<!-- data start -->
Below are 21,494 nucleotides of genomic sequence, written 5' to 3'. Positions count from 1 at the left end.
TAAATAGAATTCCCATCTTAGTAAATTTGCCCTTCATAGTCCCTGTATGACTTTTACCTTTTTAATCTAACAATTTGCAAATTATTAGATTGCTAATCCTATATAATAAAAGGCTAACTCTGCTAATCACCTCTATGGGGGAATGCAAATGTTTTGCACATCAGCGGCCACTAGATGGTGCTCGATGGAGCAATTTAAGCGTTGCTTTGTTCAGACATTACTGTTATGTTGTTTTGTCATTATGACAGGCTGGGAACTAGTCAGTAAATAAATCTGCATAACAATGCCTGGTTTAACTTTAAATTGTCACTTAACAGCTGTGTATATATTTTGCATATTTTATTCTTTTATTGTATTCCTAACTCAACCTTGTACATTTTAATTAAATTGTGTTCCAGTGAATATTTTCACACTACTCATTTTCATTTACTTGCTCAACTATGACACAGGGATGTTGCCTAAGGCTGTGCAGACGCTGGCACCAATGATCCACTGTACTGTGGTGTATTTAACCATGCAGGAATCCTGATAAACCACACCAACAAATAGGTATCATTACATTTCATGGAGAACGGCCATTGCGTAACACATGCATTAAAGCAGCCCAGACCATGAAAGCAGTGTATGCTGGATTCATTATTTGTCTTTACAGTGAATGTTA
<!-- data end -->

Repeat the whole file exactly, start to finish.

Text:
Below are 21,494 nucleotides of genomic sequence, written 5' to 3'. Positions count from 1 at the left end.
TAAATAGAATTCCCATCTTAGTAAATTTGCCCTTCATAGTCCCTGTATGACTTTTACCTTTTTAATCTAACAATTTGCAAATTATTAGATTGCTAATCCTATATAATAAAAGGCTAACTCTGCTAATCACCTCTATGGGGGAATGCAAATGTTTTGCACATCAGCGGCCACTAGATGGTGCTCGATGGAGCAATTTAAGCGTTGCTTTGTTCAGACATTACTGTTATGTTGTTTTGTCATTATGACAGGCTGGGAACTAGTCAGTAAATAAATCTGCATAACAATGCCTGGTTTAACTTTAAATTGTCACTTAACAGCTGTGTATATATTTTGCATATTTTATTCTTTTATTGTATTCCTAACTCAACCTTGTACATTTTAATTAAATTGTGTTCCAGTGAATATTTTCACACTACTCATTTTCATTTACTTGCTCAACTATGACACAGGGATGTTGCCTAAGGCTGTGCAGACGCTGGCACCAATGATCCACTGTACTGTGGTGTATTTAACCATGCAGGAATCCTGATAAACCACACCAACAAATAGGTATCATTACATTTCATGGAGAACGGCCATTGCGTAACACATGCATTAAAGCAGCCCAGACCATGAAAGCAGTGTATGCTGGATTCATTATTTGTCTTTACAGTGAATGTTA